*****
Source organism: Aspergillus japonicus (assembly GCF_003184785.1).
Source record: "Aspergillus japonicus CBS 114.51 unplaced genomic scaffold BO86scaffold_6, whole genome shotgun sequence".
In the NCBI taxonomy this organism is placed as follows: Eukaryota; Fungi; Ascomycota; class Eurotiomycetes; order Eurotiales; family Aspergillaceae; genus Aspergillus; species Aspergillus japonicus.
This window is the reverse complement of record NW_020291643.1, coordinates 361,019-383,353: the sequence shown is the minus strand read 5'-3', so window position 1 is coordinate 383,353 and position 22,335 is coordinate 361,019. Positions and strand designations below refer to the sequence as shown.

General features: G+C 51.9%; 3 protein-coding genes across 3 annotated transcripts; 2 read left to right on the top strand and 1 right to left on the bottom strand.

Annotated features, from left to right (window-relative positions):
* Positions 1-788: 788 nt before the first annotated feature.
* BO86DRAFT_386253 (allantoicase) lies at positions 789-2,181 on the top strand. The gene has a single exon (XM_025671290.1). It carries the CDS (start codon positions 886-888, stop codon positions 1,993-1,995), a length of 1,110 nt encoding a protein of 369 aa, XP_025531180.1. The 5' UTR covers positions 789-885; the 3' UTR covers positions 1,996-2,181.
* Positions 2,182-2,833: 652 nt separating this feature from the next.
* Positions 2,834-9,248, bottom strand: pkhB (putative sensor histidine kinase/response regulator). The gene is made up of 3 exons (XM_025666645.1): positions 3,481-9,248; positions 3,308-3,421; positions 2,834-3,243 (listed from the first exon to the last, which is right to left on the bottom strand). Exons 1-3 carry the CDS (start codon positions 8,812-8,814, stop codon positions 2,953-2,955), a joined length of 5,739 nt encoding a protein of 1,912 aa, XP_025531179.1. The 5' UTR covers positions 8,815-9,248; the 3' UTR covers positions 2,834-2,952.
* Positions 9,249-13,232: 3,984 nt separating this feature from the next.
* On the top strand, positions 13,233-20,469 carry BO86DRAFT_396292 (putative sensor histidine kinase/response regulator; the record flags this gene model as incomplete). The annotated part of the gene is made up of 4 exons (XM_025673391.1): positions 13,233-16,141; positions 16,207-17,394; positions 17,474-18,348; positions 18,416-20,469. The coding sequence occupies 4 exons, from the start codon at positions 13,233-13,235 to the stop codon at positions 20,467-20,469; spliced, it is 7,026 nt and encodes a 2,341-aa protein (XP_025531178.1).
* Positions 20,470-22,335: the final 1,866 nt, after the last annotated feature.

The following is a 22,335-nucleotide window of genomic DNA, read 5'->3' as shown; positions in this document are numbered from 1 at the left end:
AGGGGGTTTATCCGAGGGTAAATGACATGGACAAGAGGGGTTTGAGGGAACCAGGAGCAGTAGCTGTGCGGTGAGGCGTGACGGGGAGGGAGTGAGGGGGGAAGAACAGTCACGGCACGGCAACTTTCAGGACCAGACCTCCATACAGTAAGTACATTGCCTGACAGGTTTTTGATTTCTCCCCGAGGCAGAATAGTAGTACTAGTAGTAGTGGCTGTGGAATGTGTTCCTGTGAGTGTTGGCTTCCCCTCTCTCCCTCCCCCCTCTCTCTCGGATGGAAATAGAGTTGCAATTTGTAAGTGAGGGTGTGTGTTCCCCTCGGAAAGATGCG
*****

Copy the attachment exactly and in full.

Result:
Source organism: Aspergillus japonicus (assembly GCF_003184785.1).
Source record: "Aspergillus japonicus CBS 114.51 unplaced genomic scaffold BO86scaffold_6, whole genome shotgun sequence".
In the NCBI taxonomy this organism is placed as follows: Eukaryota; Fungi; Ascomycota; class Eurotiomycetes; order Eurotiales; family Aspergillaceae; genus Aspergillus; species Aspergillus japonicus.
This window is the reverse complement of record NW_020291643.1, coordinates 361,019-383,353: the sequence shown is the minus strand read 5'-3', so window position 1 is coordinate 383,353 and position 22,335 is coordinate 361,019. Positions and strand designations below refer to the sequence as shown.

General features: G+C 51.9%; 3 protein-coding genes across 3 annotated transcripts; 2 read left to right on the top strand and 1 right to left on the bottom strand.

Annotated features, from left to right (window-relative positions):
* Positions 1-788: 788 nt before the first annotated feature.
* BO86DRAFT_386253 (allantoicase) lies at positions 789-2,181 on the top strand. The gene has a single exon (XM_025671290.1). It carries the CDS (start codon positions 886-888, stop codon positions 1,993-1,995), a length of 1,110 nt encoding a protein of 369 aa, XP_025531180.1. The 5' UTR covers positions 789-885; the 3' UTR covers positions 1,996-2,181.
* Positions 2,182-2,833: 652 nt separating this feature from the next.
* Positions 2,834-9,248, bottom strand: pkhB (putative sensor histidine kinase/response regulator). The gene is made up of 3 exons (XM_025666645.1): positions 3,481-9,248; positions 3,308-3,421; positions 2,834-3,243 (listed from the first exon to the last, which is right to left on the bottom strand). Exons 1-3 carry the CDS (start codon positions 8,812-8,814, stop codon positions 2,953-2,955), a joined length of 5,739 nt encoding a protein of 1,912 aa, XP_025531179.1. The 5' UTR covers positions 8,815-9,248; the 3' UTR covers positions 2,834-2,952.
* Positions 9,249-13,232: 3,984 nt separating this feature from the next.
* On the top strand, positions 13,233-20,469 carry BO86DRAFT_396292 (putative sensor histidine kinase/response regulator; the record flags this gene model as incomplete). The annotated part of the gene is made up of 4 exons (XM_025673391.1): positions 13,233-16,141; positions 16,207-17,394; positions 17,474-18,348; positions 18,416-20,469. The coding sequence occupies 4 exons, from the start codon at positions 13,233-13,235 to the stop codon at positions 20,467-20,469; spliced, it is 7,026 nt and encodes a 2,341-aa protein (XP_025531178.1).
* Positions 20,470-22,335: the final 1,866 nt, after the last annotated feature.

The following is a 22,335-nucleotide window of genomic DNA, read 5'->3' as shown; positions in this document are numbered from 1 at the left end:
AGGGGGTTTATCCGAGGGTAAATGACATGGACAAGAGGGGTTTGAGGGAACCAGGAGCAGTAGCTGTGCGGTGAGGCGTGACGGGGAGGGAGTGAGGGGGGAAGAACAGTCACGGCACGGCAACTTTCAGGACCAGACCTCCATACAGTAAGTACATTGCCTGACAGGTTTTTGATTTCTCCCCGAGGCAGAATAGTAGTACTAGTAGTAGTGGCTGTGGAATGTGTTCCTGTGAGTGTTGGCTTCCCCTCTCTCCCTCCCCCCTCTCTCTCGGATGGAAATAGAGTTGCAATTTGTAAGTGAGGGTGTGTGTTCCCCTCGGAAAGATGCG